Practical Tips For Avoiding Stress Fractures During Sports

Why Stress Fractures Occur

Stress fractures are minor cracks in bones, often resulting from repetitive force or overuse through activities such as running or jumping. These injuries are prevalent among athletes due to the constant stress that they place on their bones.

A sudden increase in physical activity, changes in training intensity or using improper equipment can be causes of stress fractures. Athletes and active individuals should pay attention to their body’s signals, and recognise the importance of proper precautions to prevent these injuries.

Wear Proper Footwear

Athletic shoes should provide sufficient support and cushioning to absorb impact forces and distribute pressure evenly across the foot.

Ensure that training shoes fit well and offer adequate arch support. Specialised shoes designed for specific sports can enhance performance and minimise stress on the bones.

Runners, for example, need shoes with good heel and forefoot cushioning to mitigate impact forces. They should also be replaced regularly, typically after every 300 to 500 miles, as athletic shoes lose their cushioning and support over time.

Increase Training Intensity Gradually

Since many sports activities place high demands on the musculoskeletal system, the principle of progressive overload is important when training.

Slowly ramp up the intensity, duration, and frequency of your workouts to allow your body to adapt to new stresses instead of rushing into them. Athletes should follow the “10% rule” and avoid increasing their training load by more than 10% in any given wee, to provide a structured approach to training advancement.

Make adjustments to training intensity only after tracking the body’s responses to current training loads. This reduces the risk of placing excessive stress on the bones, and it also aids in achieving steady performance improvement.

Prioritise Form and Technique

Maintaining proper form and technique during exercise is necessary to prevent stress fractures. When stress is distributed evenly across the musculoskeletal system, it minimises the risk of overloading specific bones or muscles.

Alignment: Keep the body in correct alignment during exercises to distribute forces more evenly. For runners, this means maintaining a neutral spine and avoiding overstriding.

Equipment Use: Utilise equipment correctly, whether it’s weights in the gym or sporting gear, to ensure that the body is not compensating in a way that increases injury risk.

Professional Guidance: Instruction from a qualified professional is useful for learning the correct form, especially for beginners or those engaging in new activities.

Continuous feedback and self-assessment are also essential for maintaining and improving form so that athletes can prevent injuries and enhance their overall performance.

Cross-Train To Keep Muscles Strong

Cross-training helps to diversify physical activity and strengthen a wide range of muscles, which enhances overall fitness without excessive strain on one part of the body.

Building strength in muscles that are not primarily used in an athlete’s main sport can improve performance and reduce injury risk.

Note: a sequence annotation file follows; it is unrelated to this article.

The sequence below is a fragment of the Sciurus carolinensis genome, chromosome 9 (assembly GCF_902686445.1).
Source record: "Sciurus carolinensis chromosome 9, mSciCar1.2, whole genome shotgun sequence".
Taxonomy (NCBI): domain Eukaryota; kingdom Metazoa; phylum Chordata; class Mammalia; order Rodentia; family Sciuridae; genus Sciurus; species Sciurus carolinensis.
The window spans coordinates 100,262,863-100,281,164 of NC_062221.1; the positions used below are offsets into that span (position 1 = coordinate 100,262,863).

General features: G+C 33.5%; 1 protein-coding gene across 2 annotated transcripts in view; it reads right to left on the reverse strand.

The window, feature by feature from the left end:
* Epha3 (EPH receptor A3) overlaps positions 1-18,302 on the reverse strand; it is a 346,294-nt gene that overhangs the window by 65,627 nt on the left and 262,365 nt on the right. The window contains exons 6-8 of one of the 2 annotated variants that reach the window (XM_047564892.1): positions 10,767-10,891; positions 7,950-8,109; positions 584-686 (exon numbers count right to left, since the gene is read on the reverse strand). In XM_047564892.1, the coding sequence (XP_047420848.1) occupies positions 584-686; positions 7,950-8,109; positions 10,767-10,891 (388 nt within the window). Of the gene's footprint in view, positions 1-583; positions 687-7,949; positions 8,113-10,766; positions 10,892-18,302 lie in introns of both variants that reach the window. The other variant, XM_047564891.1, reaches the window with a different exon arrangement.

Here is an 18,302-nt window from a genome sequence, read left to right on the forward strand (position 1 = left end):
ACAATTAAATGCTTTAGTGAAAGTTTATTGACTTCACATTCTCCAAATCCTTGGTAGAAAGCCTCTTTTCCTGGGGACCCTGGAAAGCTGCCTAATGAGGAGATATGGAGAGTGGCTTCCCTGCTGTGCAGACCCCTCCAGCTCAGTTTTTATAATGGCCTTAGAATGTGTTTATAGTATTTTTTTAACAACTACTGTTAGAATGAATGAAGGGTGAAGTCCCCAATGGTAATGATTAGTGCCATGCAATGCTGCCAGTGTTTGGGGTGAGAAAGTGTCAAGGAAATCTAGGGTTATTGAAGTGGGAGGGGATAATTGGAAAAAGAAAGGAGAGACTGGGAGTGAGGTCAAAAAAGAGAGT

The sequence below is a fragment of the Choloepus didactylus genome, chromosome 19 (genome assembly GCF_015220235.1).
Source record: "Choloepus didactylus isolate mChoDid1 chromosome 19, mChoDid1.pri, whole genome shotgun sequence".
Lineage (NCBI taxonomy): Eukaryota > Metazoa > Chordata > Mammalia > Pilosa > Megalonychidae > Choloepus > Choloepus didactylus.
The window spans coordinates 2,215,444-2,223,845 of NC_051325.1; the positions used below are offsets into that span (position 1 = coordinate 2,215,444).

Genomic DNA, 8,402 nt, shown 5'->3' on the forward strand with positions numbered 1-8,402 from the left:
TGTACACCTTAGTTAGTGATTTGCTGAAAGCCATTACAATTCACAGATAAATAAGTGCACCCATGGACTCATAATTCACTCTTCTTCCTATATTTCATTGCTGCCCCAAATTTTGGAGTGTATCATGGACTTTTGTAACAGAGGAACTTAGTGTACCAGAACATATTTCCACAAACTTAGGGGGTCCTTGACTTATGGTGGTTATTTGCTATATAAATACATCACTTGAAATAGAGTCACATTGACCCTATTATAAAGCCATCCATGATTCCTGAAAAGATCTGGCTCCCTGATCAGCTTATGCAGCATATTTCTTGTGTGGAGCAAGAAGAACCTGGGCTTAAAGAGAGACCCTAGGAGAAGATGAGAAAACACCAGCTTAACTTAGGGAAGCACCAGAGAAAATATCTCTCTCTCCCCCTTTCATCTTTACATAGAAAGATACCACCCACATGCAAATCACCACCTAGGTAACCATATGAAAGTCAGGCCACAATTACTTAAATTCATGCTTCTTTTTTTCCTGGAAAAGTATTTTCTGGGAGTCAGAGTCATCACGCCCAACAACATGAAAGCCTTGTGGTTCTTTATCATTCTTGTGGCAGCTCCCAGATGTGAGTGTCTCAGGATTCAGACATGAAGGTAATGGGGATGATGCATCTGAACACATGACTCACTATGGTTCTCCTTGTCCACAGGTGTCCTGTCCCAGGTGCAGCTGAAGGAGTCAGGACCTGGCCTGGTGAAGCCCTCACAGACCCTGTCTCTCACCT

For example, incorporating swimming or cycling into a runner’s training regimen lessens the impact on the legs and feet, providing a restful yet strengthening alternative. Activities like yoga and pilates improve flexibility and core strength, further supporting injury prevention.

Maintain Good Nutritional Health

Ensure sufficient calcium intake by eating dairy products like milk, cheese, and yoghurt. Vitamin D is another important nutrient, and it is found in fatty fish, eggs, and fortified foods.

Maintain a balanced diet comprising fruits, vegetables, lean proteins, and whole grains. Other nutrients like magnesium and vitamin K also contribute to bone health and should be included in an athlete’s diet too.

Drink enough water, as dehydration can affect performance and may indirectly increase the risk of stress fractures.

Rest When Necessary

Rest days are essential for muscle and bone recovery because the body needs sufficient time to repair and strengthen bones in between training. Pay attention to signals like pain, excessive fatigue, and decreased performance, which indicate the need for more rest.

Quality sleep is important for recovery so that the body can undergo processes for muscle repair and bone health. Sleep triggers the release of growth hormone, which is essential for tissue repair and growth. Stick to a healthy and consistent sleeping schedule to support these natural repair mechanisms.


Preventing stress fractures in athletes involves a comprehensive approach that combines employing preventive strategies and listening to the body’s signals. It requires paying meticulous attention to equipment, training plans and diets to avoid sudden strains on the musculoskeletal system while also offering the body the necessary respite for recovery and repair.

Amidst these preventive strategies, it’s also important to seek professional advice for personalised training and nutrition plans and to address any signs of overuse or injury promptly. Prevention, informed by a holistic understanding of stress fracture mitigating measures, is the key to sustaining a healthy, active lifestyle in sports.

Are you experiencing persistent symptoms from a recent stress fracture or injury? Consult our sports medicine specialist for an accurate diagnosis and personalised treatment plan.